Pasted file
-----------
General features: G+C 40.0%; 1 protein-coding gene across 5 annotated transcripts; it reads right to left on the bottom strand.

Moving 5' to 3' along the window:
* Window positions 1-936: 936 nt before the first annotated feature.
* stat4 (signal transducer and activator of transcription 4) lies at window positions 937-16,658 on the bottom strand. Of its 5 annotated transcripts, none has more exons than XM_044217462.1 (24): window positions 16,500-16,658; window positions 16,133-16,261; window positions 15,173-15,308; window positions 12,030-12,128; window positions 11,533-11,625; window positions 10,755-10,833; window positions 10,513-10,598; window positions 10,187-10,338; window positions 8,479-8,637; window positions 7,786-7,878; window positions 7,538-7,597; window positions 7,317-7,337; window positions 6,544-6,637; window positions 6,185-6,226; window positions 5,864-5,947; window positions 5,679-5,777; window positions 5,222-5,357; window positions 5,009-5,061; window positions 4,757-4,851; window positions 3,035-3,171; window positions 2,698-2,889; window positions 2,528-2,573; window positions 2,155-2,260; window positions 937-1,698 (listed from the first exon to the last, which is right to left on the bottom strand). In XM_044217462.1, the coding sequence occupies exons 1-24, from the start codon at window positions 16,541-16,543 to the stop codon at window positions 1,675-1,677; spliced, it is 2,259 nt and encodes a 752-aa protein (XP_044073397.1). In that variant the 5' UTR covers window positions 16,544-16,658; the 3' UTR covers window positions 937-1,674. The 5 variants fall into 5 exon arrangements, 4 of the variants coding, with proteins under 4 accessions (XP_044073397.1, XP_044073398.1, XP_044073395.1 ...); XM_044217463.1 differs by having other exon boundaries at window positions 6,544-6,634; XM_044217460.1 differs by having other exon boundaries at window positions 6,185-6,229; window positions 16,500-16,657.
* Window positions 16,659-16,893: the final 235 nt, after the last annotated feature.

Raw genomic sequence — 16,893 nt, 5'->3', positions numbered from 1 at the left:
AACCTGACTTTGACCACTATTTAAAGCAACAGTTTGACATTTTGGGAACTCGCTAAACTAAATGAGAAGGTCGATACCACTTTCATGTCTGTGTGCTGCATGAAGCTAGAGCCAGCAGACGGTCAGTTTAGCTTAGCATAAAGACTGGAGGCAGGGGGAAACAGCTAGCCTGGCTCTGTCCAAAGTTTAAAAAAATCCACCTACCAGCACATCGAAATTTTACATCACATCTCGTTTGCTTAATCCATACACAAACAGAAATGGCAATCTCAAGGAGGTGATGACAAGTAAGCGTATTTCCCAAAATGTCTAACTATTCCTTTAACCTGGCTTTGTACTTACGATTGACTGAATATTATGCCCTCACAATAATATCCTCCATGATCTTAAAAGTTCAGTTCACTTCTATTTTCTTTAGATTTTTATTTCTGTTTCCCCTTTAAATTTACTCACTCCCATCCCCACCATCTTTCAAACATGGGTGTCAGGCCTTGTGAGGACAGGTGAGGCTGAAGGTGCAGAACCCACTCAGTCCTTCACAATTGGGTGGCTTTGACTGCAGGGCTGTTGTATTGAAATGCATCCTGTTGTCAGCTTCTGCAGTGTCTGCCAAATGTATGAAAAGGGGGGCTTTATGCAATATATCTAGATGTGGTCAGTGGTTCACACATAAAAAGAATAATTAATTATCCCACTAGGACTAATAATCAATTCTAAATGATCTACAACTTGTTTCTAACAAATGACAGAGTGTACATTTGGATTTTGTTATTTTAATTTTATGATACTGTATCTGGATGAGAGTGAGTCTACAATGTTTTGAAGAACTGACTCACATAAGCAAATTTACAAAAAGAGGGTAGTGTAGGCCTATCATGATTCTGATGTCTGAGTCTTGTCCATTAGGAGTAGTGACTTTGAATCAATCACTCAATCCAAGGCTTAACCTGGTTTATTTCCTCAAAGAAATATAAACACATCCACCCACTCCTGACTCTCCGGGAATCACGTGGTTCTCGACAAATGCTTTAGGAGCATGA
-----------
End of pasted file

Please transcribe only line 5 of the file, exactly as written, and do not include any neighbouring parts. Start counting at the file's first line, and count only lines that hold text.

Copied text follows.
* Window positions 16,659-16,893: the final 235 nt, after the last annotated feature.